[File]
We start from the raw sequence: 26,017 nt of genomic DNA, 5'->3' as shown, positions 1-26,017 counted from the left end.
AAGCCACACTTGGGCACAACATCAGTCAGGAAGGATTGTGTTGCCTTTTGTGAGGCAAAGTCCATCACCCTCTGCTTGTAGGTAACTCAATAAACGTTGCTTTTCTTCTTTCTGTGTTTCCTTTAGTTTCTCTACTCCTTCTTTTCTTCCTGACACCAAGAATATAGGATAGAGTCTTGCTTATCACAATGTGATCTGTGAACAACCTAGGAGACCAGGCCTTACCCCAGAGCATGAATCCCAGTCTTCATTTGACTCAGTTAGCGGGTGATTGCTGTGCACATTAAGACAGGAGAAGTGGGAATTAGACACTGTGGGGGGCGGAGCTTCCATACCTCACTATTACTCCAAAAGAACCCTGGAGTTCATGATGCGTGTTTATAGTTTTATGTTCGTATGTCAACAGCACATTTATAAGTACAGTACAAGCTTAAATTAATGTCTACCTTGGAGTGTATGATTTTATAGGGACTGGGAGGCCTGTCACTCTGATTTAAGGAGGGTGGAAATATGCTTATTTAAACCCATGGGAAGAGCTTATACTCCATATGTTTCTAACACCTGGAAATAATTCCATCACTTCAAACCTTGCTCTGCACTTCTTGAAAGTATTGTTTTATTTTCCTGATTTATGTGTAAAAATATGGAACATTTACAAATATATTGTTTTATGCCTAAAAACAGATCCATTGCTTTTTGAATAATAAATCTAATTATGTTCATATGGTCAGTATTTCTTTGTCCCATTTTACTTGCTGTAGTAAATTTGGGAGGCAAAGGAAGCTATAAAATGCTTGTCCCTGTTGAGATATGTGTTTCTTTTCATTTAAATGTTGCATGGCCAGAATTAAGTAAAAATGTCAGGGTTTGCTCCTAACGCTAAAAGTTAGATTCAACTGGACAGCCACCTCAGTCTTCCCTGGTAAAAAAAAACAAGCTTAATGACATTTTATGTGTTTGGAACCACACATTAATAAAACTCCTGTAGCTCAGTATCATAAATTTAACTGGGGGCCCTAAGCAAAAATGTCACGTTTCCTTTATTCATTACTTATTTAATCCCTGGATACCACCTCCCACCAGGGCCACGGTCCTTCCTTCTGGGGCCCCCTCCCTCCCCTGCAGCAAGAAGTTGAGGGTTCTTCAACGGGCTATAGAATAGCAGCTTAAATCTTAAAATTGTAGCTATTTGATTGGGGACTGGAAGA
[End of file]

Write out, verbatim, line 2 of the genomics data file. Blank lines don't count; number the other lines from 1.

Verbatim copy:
AAGCCACACTTGGGCACAACATCAGTCAGGAAGGATTGTGTTGCCTTTTGTGAGGCAAAGTCCATCACCCTCTGCTTGTAGGTAACTCAATAAACGTTGCTTTTCTTCTTTCTGTGTTTCCTTTAGTTTCTCTACTCCTTCTTTTCTTCCTGACACCAAGAATATAGGATAGAGTCTTGCTTATCACAATGTGATCTGTGAACAACCTAGGAGACCAGGCCTTACCCCAGAGCATGAATCCCAGTCTTCATTTGACTCAGTTAGCGGGTGATTGCTGTGCACATTAAGACAGGAGAAGTGGGAATTAGACACTGTGGGGGGCGGAGCTTCCATACCTCACTATTACTCCAAAAGAACCCTGGAGTTCATGATGCGTGTTTATAGTTTTATGTTCGTATGTCAACAGCACATTTATAAGTACAGTACAAGCTTAAATTAATGTCTACCTTGGAGTGTATGATTTTATAGGGACTGGGAGGCCTGTCACTCTGATTTAAGGAGGGTGGAAATATGCTTATTTAAACCCATGGGAAGAGCTTATACTCCATATGTTTCTAACACCTGGAAATAATTCCATCACTTCAAACCTTGCTCTGCACTTCTTGAAAGTATTGTTTTATTTTCCTGATTTATGTGTAAAAATATGGAACATTTACAAATATATTGTTTTATGCCTAAAAACAGATCCATTGCTTTTTGAATAATAAATCTAATTATGTTCATATGGTCAGTATTTCTTTGTCCCATTTTACTTGCTGTAGTAAATTTGGGAGGCAAAGGAAGCTATAAAATGCTTGTCCCTGTTGAGATATGTGTTTCTTTTCATTTAAATGTTGCATGGCCAGAATTAAGTAAAAATGTCAGGGTTTGCTCCTAACGCTAAAAGTTAGATTCAACTGGACAGCCACCTCAGTCTTCCCTGGTAAAAAAAAACAAGCTTAATGACATTTTATGTGTTTGGAACCACACATTAATAAAACTCCTGTAGCTCAGTATCATAAATTTAACTGGGGGCCCTAAGCAAAAATGTCACGTTTCCTTTATTCATTACTTATTTAATCCCTGGATACCACCTCCCACCAGGGCCACGGTCCTTCCTTCTGGGGCCCCCTCCCTCCCCTGCAGCAAGAAGTTGAGGGTTCTTCAACGGGCTATAGAATAGCAGCTTAAATCTTAAAATTGTAGCTATTTGATTGGGGACTGGAAGA